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Significant Anglo-Saxon cemetery and settlement found in Overstone, Northamptonshire


A team from the Museum of London Archaeology (MOLA) have excavated the largest Anglo-Saxon cemetery in Northamptonshire at Overstone Gate. Excavations were conducted over the course of 12 months, in preparation for the construction of a housing development.


Significant Anglo-Saxon cemetery and settlement found in Overstone, Northamptonshire
Aerial view of the excavation at Overstone [Credit: MOLA]



154 Anglo-Saxon burials were found, containing beautiful grave goods totalling nearly 3000 objects. These included jewellery (roughly 150 brooches, 15 rings, 2000 beads, 75 wrist clasps and 15 chatelaines), weapons (roughly 25 spears, 40 knives and 15 shield bosses), and everyday objects such as cosmetic kits and bone combs. Pieces of textile, which rarely survive in the archaeological record, were found preserved next to metal objects which had caused them to mineralise. All of the finds have now been removed from site for analysis by our specialists.


Significant Anglo-Saxon cemetery and settlement found in Overstone, Northamptonshire
Collection of beads and brooches from Burial 1 [Credit: MOLA]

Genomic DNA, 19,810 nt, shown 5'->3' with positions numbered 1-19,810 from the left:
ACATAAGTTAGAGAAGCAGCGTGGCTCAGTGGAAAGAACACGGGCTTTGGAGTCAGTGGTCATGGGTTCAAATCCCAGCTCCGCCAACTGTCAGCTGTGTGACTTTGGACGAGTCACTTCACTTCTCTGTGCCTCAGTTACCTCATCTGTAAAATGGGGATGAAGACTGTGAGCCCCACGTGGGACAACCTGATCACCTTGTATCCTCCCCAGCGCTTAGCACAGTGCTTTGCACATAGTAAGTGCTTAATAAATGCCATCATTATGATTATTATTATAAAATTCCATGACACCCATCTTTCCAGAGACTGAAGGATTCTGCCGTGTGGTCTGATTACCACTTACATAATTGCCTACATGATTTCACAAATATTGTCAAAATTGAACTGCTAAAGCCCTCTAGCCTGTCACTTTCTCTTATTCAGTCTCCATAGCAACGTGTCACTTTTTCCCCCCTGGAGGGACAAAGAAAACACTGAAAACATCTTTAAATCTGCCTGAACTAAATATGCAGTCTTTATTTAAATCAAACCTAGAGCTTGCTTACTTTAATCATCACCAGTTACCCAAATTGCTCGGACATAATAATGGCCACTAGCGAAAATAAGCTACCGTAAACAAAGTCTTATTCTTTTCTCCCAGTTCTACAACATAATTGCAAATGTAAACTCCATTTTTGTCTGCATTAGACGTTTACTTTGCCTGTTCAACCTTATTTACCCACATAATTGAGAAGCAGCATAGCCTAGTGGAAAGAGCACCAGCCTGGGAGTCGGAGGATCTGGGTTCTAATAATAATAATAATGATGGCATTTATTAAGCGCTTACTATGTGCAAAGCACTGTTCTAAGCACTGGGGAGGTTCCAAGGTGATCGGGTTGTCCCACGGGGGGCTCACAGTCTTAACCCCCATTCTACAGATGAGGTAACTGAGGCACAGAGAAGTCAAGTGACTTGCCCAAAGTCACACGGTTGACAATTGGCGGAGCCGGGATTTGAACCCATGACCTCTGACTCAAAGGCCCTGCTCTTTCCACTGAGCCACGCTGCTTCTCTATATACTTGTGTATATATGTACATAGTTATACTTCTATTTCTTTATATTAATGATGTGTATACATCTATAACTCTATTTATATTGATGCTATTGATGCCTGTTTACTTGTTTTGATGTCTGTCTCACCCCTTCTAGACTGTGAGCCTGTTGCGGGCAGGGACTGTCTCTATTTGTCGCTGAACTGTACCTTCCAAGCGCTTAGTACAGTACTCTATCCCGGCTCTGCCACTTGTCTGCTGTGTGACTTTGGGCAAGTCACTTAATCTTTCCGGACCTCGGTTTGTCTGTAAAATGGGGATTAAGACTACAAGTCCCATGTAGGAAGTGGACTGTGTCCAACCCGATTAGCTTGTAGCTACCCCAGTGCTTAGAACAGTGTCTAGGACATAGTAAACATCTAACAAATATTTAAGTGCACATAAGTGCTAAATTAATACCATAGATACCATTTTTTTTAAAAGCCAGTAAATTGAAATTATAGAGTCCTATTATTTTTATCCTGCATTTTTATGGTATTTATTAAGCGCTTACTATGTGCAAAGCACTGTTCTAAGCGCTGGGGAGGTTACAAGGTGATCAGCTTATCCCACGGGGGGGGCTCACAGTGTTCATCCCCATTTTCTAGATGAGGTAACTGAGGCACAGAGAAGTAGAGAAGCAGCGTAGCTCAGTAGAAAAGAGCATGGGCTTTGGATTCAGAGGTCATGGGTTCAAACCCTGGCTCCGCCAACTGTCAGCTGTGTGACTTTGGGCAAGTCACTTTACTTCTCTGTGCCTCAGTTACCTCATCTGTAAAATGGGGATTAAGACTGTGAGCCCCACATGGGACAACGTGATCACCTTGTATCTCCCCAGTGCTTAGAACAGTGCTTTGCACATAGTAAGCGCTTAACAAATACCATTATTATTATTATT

A previously unknown Anglo-Saxon settlement of 22 structures was also identified, with 20 more Anglo-Saxon buildings found scattered around the site. Prehistoric evidence included three Bronze Age round barrows, 46 prehistoric burials, and four Bronze Age buildings.


Significant Anglo-Saxon cemetery and settlement found in Overstone, Northamptonshire
Saxon decorated brooch [Credit: MOLA]



Simon Markus, Project Manager at MOLA, said: “The Overstone Leys site contains by far the biggest Anglo-Saxon cemetery ever found in Northamptonshire. It is rare to find both an Anglo-Saxon settlement and a cemetery in a single excavation. The excavations will help us understand the way people lived in both the Anglo-Saxon period, around 1,500 years ago as well as the Bronze Age, nearly 4,000 years ago. The human remains will tell us about diet, health and even the origins of the people themselves whilst their buildings can teach us what their day-to-day lives were like and how they utilised the local landscape in these two different periods.”


Source: Museum of London Archaeology (MOLA) [January 14, 2021]



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